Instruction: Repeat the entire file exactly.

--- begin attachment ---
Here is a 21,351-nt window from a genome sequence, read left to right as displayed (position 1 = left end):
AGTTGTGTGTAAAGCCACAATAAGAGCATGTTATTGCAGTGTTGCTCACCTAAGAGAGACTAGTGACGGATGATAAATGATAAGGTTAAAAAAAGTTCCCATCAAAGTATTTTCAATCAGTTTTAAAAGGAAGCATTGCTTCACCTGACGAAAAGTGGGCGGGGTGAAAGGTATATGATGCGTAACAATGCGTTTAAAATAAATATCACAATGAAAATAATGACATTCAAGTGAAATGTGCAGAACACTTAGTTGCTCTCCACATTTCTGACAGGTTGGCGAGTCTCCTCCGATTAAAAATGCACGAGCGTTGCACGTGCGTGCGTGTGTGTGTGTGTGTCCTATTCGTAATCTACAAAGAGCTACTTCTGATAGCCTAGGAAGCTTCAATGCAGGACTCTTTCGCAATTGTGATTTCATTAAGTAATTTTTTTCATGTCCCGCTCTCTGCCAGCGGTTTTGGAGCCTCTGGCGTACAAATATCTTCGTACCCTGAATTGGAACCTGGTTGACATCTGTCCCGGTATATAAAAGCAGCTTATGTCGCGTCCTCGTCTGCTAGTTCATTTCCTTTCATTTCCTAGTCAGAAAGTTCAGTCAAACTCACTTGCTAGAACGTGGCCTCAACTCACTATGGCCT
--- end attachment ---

Here is a 21,351-nt window from a genome sequence, read left to right as displayed (position 1 = left end):
AGTTGTGTGTAAAGCCACAATAAGAGCATGTTATTGCAGTGTTGCTCACCTAAGAGAGACTAGTGACGGATGATAAATGATAAGGTTAAAAAAAGTTCCCATCAAAGTATTTTCAATCAGTTTTAAAAGGAAGCATTGCTTCACCTGACGAAAAGTGGGCGGGGTGAAAGGTATATGATGCGTAACAATGCGTTTAAAATAAATATCACAATGAAAATAATGACATTCAAGTGAAATGTGCAGAACACTTAGTTGCTCTCCACATTTCTGACAGGTTGGCGAGTCTCCTCCGATTAAAAATGCACGAGCGTTGCACGTGCGTGCGTGTGTGTGTGTGTGTCCTATTCGTAATCTACAAAGAGCTACTTCTGATAGCCTAGGAAGCTTCAATGCAGGACTCTTTCGCAATTGTGATTTCATTAAGTAATTTTTTTCATGTCCCGCTCTCTGCCAGCGGTTTTGGAGCCTCTGGCGTACAAATATCTTCGTACCCTGAATTGGAACCTGGTTGACATCTGTCCCGGTATATAAAAGCAGCTTATGTCGCGTCCTCGTCTGCTAGTTCATTTCCTTTCATTTCCTAGTCAGAAAGTTCAGTCAAACTCACTTGCTAGAACGTGGCCTCAACTCACTATGGCCT